Cantona scored a hat-trick in Leeds’ thrilling 4-3 victory over Liverpool in the Community Shield before netting the first ever Premier League treble just a couple of weeks later, but despite his status as a fans’ favourite at Elland Road, manager Howard Wilkinson was not fully convinced by the enigmatic star.

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Legend has it that a chance phone call between the two clubs regarding Leeds’ interest in Denis Irwin led to Sir Alex Ferguson – somewhat optimistically – chancing an enquiry into Cantona’s availability to solve his side’s concerning lack of goals.

To his amazement, the Yorkshire side were prepared to do business with their fierce rivals and Cantona completed a £1.2m move to Old Trafford, a transfer that would rewrite the course of English football forever.

It was a bold move, but one that would pay dividends for United and Ferguson, the Scot’s gut instinct on the player’s transformative abilities overriding the potential baggage the colourful Cantona may bring.

United were eighth at the time of his arrival and some way adrift in the title race, only for Cantona to act as the catalyst for a second half of the season resurgence that saw the Red Devils lose just two games to be crowned as champions for the first time in 26 years.

League leaders Norwich were beaten in his first game before Cantona scored in four consecutive fixtures, with past players speaking of how the Frenchman shouldered responsibility, his aura inspiring those around him and raising the standards.

For Ferguson, it was the case of signing the perfect player at the perfect time.

“If ever there was one player, anywhere in the world, that was made for Manchester United, it was Cantona. He swaggered in, stuck his chest out, raised his head and surveyed everything as though he were asking: ‘I’m Cantona. How big are you?”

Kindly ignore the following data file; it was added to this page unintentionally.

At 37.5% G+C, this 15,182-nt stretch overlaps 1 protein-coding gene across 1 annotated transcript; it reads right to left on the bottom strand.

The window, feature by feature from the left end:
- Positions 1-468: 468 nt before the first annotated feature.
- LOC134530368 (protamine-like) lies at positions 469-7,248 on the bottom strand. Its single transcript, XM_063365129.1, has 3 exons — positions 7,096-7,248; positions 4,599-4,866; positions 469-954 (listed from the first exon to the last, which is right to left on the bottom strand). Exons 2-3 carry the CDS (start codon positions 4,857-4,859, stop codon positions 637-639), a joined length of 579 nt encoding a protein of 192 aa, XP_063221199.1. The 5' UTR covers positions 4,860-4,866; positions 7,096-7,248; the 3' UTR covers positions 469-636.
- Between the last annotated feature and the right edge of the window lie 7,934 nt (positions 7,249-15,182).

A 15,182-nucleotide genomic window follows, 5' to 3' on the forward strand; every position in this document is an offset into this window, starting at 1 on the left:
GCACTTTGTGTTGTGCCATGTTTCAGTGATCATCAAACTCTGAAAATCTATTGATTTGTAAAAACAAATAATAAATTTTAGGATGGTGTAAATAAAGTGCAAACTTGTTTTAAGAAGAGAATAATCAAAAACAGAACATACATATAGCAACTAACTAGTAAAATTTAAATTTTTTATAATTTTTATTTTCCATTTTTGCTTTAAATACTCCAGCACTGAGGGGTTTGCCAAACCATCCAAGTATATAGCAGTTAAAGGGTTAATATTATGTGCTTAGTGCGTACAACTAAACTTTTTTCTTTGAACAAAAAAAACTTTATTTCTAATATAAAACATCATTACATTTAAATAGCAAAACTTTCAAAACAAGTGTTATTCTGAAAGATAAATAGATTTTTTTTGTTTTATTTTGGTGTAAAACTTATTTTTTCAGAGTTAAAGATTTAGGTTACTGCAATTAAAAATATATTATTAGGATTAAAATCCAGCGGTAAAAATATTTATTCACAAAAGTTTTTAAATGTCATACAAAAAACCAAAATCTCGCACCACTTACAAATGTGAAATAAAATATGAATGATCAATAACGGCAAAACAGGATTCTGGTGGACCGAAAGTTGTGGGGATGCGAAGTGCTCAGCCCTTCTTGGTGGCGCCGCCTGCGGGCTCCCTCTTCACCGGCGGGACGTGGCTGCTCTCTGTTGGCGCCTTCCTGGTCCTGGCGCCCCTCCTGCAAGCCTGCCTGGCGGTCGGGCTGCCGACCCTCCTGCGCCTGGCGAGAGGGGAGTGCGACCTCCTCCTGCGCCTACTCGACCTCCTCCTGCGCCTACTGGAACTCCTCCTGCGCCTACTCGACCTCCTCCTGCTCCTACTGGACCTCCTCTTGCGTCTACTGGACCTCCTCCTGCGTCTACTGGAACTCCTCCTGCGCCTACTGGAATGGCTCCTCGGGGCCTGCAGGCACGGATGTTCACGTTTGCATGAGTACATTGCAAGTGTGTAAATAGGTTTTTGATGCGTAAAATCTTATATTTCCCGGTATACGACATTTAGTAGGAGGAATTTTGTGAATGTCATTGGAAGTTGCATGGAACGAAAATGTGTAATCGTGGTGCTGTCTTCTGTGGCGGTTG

– Sir Alex Ferguson

That title success was drought-breaking for the club as they embarked on a new era of sustained success in the newly formed Premier League, Cantona’s first full season seeing the forward stand out as the division’s finest player.

United began the defence of their crown by winning 13 of their first 15 fixtures of the new season, with Cantona once more at the heart of their success, including scoring this spectacular effort to secure a 1-0 victory over Arsenal at Old Trafford.

Despite a disappointing league campaign the previous season, Arsenal had become the first side in history to win the domestic cup double and headed into the new campaign seeking honours once more, the Gunners strength built upon a resolute defence.

It took a moment of magic for Cantona to break through a stubborn rearguard and seal three vital points for the champions, firing home this fierce effort from distance to break the deadlock.

Cantona’s set-piece special was part of a haul of 25 goals in all competitions as United retained the title and became just the fourth club to win the domestic double, with the forward scoring twice in the Red Devils’ FA Cup final victory over Chelsea at Wembley.